Designers: There are 35 designers

  • arketipo

     The history begins in the eighties and tells how the passion for the quality of Florentine textile manufacturing led to the creation of upholstered furniture, combining top quality with attention to detail and a vibrant and eternal image. During the last years, its main goal has been brand reinforcement and repositioning in the high end sector of the market.

    Since 2008 the offer has been enlarged: besides sofas and armchairs a collection of accessories has been introduced. These accessories permit the realization of complete, elegant, sophisticated but also functional and cozy living rooms.

    The result is an easy chic living where culture of furniture, heritage and functionality combine in a refined way.

    In 2011 Arketipo, already well known for its excellent know-how, was acquired by Cattelan Italia, worldwide leader of furniture accessories. This is the beginning of a new era, which preserves the past values and guarantees the business evolution. Today Arketipo Firenze products are present in about 800 dealers mainly located in Italy, Austria, Switzerland, UK, France, Russia, Australia and Middle East. The presence in the US is also relevant and Hong Kong, Singapore and Taiwan markets are becoming more important.

  • Arne Vodder

    (19262009)

    Arne Vodder was a Danish furniture designer and a student of another influential Scandinavian designer Finn Juhl. In 1951, he opened his own studio with the architect Anton Borg. Vodders designs are timeless, modest and free of sharp edges. One of his notable sideboards combines natural rosewood with coloured panels and drawers shaped in a way to avoid the need for handles. Vodder worked with various manufacturers including Sibast Furniture in the 1950s, Fritz Hansen and Cadovius. In the 1960s, Vodders designs caught the eye of Jimmy Carter and his furniture reached the White House.

  • Axel Larsson

    (1898—1975)

    Axel Larsson was a Swedish interior architect and furniture designer. Larsson worked most of his career as a designer at the Swedish furniture factory Bodafors, where he started in 1925. There he developed several furniture series. Larsson also worked on many important interior design projects, such as the Gothenburg Concert Hall and Hotel Park Avenue.

  • Borge Mogensen

    (1914—1972)

    Børge Mogensen was one of the most important Danish Modern furniture designers among his generation. His designs are simple, classical and highly functional. Mogensen started as a cabinetmaker in 1934 and later studied architecture at the Royal Danish Academy of Fine Arts. He worked with Kaare Klint and continued his studies to develop domestic items that are customized for specific uses. Mogensen introduced the idea of building shelving units as part of a room, rather than buying and placing them in there. Mogensen was awarded many medals for his designs and his work has been featured in international exhibitions. Well-known furniture include: The Spokeback Sofa (1945).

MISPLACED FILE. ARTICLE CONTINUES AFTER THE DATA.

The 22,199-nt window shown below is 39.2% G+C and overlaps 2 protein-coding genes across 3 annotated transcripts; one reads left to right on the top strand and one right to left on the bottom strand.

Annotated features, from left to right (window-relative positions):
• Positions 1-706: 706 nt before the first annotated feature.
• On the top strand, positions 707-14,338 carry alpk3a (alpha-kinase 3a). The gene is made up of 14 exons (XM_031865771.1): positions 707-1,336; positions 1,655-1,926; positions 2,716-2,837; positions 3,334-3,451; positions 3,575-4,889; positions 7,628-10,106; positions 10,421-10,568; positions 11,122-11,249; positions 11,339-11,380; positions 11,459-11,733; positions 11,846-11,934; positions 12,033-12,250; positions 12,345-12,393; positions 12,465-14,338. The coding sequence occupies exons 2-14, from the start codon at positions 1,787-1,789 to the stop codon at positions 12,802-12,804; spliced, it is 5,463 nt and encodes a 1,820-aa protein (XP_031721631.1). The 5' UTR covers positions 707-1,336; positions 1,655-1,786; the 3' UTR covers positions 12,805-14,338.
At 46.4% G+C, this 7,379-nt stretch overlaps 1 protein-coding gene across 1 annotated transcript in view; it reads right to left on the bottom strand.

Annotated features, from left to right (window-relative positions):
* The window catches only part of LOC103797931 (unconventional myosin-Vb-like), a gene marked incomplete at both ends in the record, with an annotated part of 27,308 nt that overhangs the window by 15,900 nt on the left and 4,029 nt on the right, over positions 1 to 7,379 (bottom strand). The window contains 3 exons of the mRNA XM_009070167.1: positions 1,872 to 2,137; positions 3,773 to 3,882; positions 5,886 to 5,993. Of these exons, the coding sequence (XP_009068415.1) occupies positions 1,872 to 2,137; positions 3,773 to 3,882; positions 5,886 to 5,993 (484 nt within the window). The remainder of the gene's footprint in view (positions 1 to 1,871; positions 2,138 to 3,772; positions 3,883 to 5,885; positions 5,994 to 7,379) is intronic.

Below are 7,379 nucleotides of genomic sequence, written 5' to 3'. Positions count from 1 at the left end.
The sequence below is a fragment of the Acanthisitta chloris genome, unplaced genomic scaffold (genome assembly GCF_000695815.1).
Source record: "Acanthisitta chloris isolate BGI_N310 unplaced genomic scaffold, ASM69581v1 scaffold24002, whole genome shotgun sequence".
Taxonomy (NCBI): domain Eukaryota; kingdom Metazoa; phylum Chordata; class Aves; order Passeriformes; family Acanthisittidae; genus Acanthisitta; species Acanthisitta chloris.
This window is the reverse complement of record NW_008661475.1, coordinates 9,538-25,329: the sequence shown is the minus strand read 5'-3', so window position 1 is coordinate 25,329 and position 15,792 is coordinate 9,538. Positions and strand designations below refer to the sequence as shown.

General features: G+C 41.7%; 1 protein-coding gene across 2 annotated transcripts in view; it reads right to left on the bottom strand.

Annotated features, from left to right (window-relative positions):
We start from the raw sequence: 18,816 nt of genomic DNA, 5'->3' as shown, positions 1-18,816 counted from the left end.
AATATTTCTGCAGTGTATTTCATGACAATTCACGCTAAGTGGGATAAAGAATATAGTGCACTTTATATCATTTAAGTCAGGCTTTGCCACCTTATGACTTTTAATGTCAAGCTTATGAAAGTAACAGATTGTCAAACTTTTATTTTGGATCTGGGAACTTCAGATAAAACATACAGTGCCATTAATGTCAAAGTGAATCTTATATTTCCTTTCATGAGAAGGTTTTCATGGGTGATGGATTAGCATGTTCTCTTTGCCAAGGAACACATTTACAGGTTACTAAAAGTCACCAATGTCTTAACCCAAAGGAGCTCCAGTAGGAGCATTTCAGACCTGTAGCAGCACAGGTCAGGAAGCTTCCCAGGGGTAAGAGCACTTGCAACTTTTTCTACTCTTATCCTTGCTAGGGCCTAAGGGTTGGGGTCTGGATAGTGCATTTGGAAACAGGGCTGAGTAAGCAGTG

• Carl Malmsten

    (18881972)

    Carl Malmsten was a Swedish furniture designer, architect and educator who founded Carl Malmsten Furniture Studies and Cappellagården, which offer courses in carpentry and cabinet making. Malmsten was inspired by Swedish culture and naturethe country manor and rustic styles, so he often used light colored wood and created beautiful harmonious furniture. He was opposed to functionalism and believed that his designs should reflect the traditional role of a home as an intimate place for people to gather and rest. Some of his well-known works include: Samsas sofa and easy chair, Samspel lounge set.

  • Elis Bergh

    (1881—1954)

    Elis Bergh was a Swedish architect and designer, who became better known as a glass artist at Kosta Glassworks, where he started in 1929. Bergh designed over a hundred dinner sets for Kosta during his long career.

  • Fernando Fragua

    Fernando Fragua was born in Madrid in 1963. He graduated from the Madrid Complutense University with a degree in Fine Arts. Specializing in painting and sculpture, Fragua has received many awards, from which stand out the 2 Prize in the XV Painting Contest Eusebio Sempere or the Mention of Honor in the 2nd National Contest of Plastic Arts Villa de Brunete. Fragua has held solo exhibitions in the Milan Gallery of Madrid, the Alexandra Irigoyen Gallery, the Congress Hall and the Center of Modern Art of Madrid among many other places.

    "In my work it has always been a constant to investigate new techniques, I believe that it is necessary to pick up everything new that can be translated into artistic language." - Fernando Fragua

  • Flavio Poli

    (1900—1984)